BaySport Nutrition Tip by Sheri Berger, RDN – Smart Snacks

As preparations for the new school year begins, an important decision is what to pack for lunch. BaySport’s Nutrition Coach, Sheri Berger, RDN (Registered Dietitian/Nutritionist) shares a health tip for the entire family, whether they’re going to school or work.

Choosing SMART SNACKS throughout the day will help to keep you energized, focused, happy, and provide steady blood sugar. Choosing less quality snacks will do the opposite. SMART SNACKS provide fiber, lean protein, quality carbohydrates, healthy fats, and around 150-200 calories. Here are some great choices:

NUT OPTIONS:
• Two tablespoons of all natural peanut butter with 6 celery sticks
• One tablespoon of nut butter with a medium apple, banana, or other fruit
• One tablespoon of nut butter with 8-10 whole grain crackers
• ½ peanut butter sandwich on whole grain bread with apple or banana slices
• 8-10 walnuts or almonds with a medium apple or other fruit

BEAN & LEGUME OPTIONS:
• ¼ cup of beans, 1 tablespoon of cheese, and salsa on a whole grain tortilla
• ½ cup of hummus or black bean dip with cut up vegetables (carrots, celery, mini peppers, cucumber slices, cherry tomatoes, jicama)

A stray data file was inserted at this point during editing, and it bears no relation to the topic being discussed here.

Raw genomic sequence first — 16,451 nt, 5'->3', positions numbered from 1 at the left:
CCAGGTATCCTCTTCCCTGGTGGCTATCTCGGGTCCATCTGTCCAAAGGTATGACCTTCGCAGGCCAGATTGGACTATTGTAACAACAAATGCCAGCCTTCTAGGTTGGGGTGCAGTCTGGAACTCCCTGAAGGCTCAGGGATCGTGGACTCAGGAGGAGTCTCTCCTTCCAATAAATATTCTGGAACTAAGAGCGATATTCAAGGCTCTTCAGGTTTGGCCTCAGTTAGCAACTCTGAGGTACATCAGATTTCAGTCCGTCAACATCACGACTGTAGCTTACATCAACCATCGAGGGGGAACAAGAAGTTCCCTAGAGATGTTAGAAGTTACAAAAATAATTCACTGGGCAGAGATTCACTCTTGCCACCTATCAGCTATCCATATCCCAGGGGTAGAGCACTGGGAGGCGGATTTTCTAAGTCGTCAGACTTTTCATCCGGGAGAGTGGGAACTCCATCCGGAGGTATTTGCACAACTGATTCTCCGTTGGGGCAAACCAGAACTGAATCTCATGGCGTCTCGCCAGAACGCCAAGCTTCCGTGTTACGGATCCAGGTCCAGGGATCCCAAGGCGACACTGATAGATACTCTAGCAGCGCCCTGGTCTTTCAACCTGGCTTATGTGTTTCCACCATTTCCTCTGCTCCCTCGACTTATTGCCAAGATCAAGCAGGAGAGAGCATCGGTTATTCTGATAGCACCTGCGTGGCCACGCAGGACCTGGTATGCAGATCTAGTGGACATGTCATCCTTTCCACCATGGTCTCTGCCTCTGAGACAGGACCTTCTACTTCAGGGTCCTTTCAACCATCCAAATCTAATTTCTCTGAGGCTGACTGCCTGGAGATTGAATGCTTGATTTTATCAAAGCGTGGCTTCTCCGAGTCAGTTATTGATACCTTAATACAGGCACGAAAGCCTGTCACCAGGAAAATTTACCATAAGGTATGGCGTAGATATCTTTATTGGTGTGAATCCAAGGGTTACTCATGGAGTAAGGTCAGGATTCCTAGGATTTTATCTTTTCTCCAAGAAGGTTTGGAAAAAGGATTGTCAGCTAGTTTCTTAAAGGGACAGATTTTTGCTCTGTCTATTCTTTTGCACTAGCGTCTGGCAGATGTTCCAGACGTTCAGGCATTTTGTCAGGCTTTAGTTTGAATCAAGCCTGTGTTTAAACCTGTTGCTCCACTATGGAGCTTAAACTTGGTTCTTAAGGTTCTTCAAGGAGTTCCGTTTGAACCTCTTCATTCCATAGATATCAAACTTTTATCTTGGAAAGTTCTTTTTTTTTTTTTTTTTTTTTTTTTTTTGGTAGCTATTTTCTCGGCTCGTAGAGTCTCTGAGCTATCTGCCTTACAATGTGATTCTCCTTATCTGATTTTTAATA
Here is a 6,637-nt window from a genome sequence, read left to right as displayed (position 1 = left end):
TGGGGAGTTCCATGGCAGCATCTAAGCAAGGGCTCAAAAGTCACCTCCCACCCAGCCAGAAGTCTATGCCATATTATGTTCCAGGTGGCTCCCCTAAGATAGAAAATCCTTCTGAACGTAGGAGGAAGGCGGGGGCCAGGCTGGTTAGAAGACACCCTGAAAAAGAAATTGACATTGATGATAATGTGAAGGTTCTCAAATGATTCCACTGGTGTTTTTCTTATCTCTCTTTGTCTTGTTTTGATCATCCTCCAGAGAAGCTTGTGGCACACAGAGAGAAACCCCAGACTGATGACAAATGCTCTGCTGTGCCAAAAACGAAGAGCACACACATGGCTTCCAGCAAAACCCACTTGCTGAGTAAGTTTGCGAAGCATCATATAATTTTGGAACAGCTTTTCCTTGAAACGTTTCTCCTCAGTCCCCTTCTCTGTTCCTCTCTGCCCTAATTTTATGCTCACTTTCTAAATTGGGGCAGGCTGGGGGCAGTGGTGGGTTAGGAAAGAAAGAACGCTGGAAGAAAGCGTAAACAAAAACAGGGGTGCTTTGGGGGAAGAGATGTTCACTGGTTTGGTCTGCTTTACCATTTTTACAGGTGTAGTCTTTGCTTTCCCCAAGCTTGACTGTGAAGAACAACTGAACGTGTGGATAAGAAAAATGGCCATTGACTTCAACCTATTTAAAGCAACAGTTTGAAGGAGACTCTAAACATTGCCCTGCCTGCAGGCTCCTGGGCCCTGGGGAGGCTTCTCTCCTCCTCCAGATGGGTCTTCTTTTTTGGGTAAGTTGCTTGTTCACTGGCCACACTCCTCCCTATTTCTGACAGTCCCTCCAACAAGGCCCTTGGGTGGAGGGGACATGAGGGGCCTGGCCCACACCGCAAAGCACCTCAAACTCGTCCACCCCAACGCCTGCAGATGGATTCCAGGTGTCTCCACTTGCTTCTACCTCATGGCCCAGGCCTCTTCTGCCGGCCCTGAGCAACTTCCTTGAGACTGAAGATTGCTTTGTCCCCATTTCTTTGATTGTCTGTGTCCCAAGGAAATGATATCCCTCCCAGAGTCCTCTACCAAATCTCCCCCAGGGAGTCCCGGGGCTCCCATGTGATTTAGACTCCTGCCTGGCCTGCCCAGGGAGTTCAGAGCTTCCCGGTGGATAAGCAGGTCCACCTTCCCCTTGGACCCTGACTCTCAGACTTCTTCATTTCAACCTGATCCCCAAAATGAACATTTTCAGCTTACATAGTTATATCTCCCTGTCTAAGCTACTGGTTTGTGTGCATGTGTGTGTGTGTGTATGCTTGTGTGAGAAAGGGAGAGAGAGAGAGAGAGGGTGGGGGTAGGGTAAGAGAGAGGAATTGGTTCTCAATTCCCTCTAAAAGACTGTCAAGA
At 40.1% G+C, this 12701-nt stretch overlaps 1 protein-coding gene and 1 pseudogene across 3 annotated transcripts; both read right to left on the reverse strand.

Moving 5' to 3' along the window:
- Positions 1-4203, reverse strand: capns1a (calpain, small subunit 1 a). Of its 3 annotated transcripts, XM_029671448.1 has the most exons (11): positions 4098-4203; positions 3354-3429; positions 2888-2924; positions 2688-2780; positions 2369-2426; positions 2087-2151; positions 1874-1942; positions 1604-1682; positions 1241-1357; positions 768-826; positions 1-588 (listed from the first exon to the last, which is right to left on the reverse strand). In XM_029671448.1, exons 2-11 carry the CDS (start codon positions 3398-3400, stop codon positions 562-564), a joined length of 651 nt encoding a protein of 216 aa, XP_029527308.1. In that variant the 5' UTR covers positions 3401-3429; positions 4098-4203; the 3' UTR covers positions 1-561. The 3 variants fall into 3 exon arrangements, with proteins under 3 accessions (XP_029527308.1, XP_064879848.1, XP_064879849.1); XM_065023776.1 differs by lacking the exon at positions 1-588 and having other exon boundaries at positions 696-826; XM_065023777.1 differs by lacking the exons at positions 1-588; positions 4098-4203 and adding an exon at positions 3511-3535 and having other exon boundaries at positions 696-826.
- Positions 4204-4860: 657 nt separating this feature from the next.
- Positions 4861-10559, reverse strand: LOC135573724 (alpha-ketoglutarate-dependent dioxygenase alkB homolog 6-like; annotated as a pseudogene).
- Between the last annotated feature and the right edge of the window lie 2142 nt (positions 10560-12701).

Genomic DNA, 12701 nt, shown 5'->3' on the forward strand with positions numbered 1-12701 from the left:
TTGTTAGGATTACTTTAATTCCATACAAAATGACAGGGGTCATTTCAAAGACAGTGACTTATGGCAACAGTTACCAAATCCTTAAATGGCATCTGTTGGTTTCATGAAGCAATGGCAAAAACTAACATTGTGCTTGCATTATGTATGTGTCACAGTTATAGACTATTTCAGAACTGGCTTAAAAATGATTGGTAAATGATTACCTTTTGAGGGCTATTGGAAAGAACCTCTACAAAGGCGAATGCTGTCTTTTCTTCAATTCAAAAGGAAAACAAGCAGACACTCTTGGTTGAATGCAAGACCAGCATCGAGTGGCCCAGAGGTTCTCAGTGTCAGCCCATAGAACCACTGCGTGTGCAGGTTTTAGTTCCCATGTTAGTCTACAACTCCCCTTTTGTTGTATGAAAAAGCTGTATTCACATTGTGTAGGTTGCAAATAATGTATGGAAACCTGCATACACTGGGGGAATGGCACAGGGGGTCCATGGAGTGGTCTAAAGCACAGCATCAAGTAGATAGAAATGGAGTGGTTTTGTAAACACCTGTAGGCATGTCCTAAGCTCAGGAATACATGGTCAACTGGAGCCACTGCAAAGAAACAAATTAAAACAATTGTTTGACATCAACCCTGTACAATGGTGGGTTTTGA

• ¼ cup of hummus on whole wheat pita bread
• ½ cup of roasted garbanzo beans with 10 cherry tomatoes

DAIRY & EGGS:
• String cheese or one ounce of other cheese and a piece of fruit
• One cup of plain low-fat yogurt with ground flaxseeds and 3-4 strawberries
• One cup of plain Greek yogurt with two tablespoons granola and one teaspoon agave nectar or honey
• Two tablespoons goat cheese, dill, and tomatoes on a piece of whole grain bread
• ½ cup of cottage cheese with chopped fruit (berries, nectarines, peaches, etc.)
• Once hardboiled egg with a rice cake or whole grain crackers

MEAT & FISH:
• 1/2 can tuna or salmon with 5-8 whole grain crackers
• Three romaine lettuce wraps with nitrate-free cold cuts or other lean meat